Hiram College Professor Jason Johnson appeared on Al Jazeera English to discuss the drug war in Mexico and its impact on the upcoming Mexican Presidential election.
Ever since the Arab Spring of 2011, there have been reports across the globe of how the Internet is changing lives, opening up democratic doors and making it easier for protesters and revolutionaries to organize and share information in the face of oppressive regimes.
Some of this is true. Micro-blogging sites like Twitter, which can function either online or through cell phones, have been a steady stream of information for concerned citizens the world over from places like Syria and Sudan.
However, in some cases this is just wishful thinking. The concept of a techno-utopia where information is freely shared and exposed online sounds fantastic unless your name is Bradley Manning. However, whether the web is going to totally transform politics or not isn’t even a discussion if there is no Internet access to begin with. A series of recent reports show that Mexico, one of the largest Democracies in the Western Hemisphere, has one of the lowest rates of Internet access in the world.
The Center for Research and Advanced studies has just released a report showing that Mexico’s Internet penetration rate is only 30%. Now what is Internet penetration? That is the percentage of a country’s population that has regular access to the Internet either at home, work or through some public resource like a library or school. To put Mexico’s numbers in context, the United States Internet penetration rate is about 78%, and the global average is 32%; which places Mexico behind political and economic powerhouses like Iran, Turkey and Brazil when it comes to Internet access.
Poor Internet access for such a large nation is about more than just bragging rights and access to the newest tweets from Shaq or Shakira. Increasingly, Internet access has become a proxy for political sophistication and economic viability in a nation. The Internet is used primarily for citizens to acquire and use information. That information can only be obtained online, to have a functional online society in a country where there must be infrastructure. And that infrastructure can only be established by an educated population.
Consider the table below based on recent research on Internet access in three disparate nations:
Table 1: Internet penetration in the three nations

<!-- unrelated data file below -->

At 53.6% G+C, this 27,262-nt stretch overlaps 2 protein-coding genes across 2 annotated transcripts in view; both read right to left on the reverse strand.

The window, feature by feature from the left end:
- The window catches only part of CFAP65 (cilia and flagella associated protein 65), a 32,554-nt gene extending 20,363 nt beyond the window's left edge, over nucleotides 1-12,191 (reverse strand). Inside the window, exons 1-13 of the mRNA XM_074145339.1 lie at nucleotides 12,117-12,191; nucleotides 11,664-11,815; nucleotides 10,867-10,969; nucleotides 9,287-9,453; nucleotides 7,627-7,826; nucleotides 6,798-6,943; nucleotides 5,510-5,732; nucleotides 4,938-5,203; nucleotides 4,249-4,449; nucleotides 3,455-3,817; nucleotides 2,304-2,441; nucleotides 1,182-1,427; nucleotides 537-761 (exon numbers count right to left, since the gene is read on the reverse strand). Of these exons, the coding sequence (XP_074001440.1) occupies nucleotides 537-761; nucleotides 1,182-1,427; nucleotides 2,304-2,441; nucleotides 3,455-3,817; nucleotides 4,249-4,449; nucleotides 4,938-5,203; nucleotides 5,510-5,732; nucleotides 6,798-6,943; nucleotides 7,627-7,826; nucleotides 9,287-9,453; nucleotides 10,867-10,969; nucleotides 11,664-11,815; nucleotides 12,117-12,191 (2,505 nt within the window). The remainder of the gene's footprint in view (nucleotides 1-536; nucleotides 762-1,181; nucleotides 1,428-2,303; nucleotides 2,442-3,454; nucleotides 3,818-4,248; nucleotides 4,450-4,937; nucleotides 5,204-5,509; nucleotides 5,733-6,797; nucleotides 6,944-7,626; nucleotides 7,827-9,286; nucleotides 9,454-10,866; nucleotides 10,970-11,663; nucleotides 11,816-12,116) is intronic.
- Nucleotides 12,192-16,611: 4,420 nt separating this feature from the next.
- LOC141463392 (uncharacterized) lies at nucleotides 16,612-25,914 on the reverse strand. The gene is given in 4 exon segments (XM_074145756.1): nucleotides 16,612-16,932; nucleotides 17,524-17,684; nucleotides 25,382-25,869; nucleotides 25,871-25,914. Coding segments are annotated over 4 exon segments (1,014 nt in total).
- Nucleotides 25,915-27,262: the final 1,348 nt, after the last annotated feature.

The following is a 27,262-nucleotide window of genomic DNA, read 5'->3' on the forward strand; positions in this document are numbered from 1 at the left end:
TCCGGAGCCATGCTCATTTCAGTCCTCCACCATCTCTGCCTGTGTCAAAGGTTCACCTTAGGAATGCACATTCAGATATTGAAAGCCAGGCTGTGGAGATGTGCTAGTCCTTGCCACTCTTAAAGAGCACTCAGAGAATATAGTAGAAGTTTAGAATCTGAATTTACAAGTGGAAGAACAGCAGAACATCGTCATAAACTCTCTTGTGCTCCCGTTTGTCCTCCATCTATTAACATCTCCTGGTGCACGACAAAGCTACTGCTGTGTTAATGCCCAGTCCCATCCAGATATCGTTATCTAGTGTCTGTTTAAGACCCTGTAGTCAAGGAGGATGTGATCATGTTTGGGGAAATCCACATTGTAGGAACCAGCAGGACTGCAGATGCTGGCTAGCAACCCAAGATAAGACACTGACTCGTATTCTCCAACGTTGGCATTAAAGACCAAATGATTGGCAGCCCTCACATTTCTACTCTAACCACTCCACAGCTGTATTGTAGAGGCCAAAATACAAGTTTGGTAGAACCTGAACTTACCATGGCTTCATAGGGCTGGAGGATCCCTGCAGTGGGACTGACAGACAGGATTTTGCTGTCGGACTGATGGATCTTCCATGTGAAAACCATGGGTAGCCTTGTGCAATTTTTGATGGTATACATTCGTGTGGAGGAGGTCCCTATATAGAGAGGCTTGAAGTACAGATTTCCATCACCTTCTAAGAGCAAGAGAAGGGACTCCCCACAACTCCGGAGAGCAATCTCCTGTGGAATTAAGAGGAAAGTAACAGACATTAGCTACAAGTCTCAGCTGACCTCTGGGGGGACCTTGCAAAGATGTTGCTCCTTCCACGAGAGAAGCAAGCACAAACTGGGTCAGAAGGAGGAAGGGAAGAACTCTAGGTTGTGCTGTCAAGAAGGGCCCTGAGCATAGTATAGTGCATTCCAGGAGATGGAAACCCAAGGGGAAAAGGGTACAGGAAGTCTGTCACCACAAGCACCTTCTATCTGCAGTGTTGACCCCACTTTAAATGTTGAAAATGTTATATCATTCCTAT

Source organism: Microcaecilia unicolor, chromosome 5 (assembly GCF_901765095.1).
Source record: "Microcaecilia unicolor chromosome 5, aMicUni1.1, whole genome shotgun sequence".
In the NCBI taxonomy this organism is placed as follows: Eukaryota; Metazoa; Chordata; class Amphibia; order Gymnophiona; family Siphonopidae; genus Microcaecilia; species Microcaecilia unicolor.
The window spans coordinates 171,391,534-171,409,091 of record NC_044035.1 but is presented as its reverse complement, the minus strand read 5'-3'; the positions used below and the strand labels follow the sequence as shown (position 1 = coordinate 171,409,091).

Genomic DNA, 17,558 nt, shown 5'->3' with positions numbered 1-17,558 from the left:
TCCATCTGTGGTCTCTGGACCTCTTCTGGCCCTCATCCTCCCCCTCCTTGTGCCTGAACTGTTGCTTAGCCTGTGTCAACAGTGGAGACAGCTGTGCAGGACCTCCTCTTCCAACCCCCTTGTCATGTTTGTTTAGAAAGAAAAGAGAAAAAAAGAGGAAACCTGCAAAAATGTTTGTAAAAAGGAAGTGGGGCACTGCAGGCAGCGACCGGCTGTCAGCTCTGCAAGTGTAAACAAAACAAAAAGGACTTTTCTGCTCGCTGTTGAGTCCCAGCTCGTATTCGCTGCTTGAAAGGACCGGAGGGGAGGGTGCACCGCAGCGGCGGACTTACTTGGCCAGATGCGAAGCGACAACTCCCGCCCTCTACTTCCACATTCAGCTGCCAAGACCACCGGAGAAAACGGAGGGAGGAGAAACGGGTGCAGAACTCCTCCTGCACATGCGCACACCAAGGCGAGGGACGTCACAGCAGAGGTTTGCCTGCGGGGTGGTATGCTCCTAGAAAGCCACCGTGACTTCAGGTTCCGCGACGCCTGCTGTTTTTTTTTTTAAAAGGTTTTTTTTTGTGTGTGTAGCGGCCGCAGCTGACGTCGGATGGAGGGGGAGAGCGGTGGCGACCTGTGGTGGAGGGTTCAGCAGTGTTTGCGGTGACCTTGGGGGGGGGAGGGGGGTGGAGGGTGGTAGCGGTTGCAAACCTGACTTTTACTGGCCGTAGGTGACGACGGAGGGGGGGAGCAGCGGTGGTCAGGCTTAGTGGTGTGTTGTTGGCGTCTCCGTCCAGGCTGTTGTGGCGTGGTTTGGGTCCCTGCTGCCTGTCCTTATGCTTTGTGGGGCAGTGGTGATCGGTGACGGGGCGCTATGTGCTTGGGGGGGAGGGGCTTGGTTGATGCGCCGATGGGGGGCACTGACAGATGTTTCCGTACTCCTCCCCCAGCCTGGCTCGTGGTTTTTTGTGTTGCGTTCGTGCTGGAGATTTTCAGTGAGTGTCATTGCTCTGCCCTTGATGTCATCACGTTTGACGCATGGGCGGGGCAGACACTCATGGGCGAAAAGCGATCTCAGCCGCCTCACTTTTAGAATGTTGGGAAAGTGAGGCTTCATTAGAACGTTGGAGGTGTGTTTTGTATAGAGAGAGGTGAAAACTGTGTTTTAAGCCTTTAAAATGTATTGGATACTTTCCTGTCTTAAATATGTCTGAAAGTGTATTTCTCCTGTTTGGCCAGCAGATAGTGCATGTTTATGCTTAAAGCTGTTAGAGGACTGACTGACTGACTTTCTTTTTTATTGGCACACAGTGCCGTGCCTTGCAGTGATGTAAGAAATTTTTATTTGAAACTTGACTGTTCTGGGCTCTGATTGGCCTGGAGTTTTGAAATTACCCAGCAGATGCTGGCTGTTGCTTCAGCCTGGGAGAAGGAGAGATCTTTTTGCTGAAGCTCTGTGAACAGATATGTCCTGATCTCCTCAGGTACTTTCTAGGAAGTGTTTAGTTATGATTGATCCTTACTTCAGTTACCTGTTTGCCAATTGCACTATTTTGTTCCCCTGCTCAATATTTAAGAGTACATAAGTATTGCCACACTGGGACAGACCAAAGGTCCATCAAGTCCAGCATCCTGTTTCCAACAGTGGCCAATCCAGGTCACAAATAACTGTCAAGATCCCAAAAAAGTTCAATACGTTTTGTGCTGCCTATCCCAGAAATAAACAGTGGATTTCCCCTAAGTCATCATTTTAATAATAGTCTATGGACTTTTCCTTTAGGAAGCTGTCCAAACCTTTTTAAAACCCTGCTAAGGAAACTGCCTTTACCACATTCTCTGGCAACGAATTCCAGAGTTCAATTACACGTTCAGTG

|InternetPenetration||Internet users per 100 citizens||Mobile phone subscribers per 100|
|United States||78.2% (Dec 2011)||71.9 (2007)||83.5 (2007)|
|Mexico||30.7% (Dec 2011)||21.4 (2007)||64.1 (2007)|
|South Africa||13.5% (Dec 2011)||8.2 (2007)||87.1 (2007)|
*Information derived from http://www.internetworldstats.com/
Mexico’s lagging Internet penetration is also a result of the vast number of working poor and indigent in the country who have no access to phones of any variety. In many second and third world nations, people get access to cell phones before land-lines (if they ever had any) because mobile phones require less infrastructure. So what does all of this mean for Mexican democracy?
In general there are a few criteria needed for a nation to have a healthy democracy: Universal suffrage of all citizens; citizens’ rights to express themselves either as an individual or in mass action without fear of reprisal; and the peaceful transfer of power and institutional uncertainty (meaning elections are not a forgone conclusion). Mexico is facing one of its most crucial elections in a decade after finally breaking the 70 year grip of one-party rule by the PRI in 2000. But, the nation is poised to return the PRI to power in this summer’s elections. With a less informed electorate, the infiltration of government by drug cartels and poorer access to online information than any of their neighbors (not to mention the possible return of a borderline dictatorial party infrastructure) Mexico’s democracy is in serious peril.
This article originally appeared online at Politic365.com.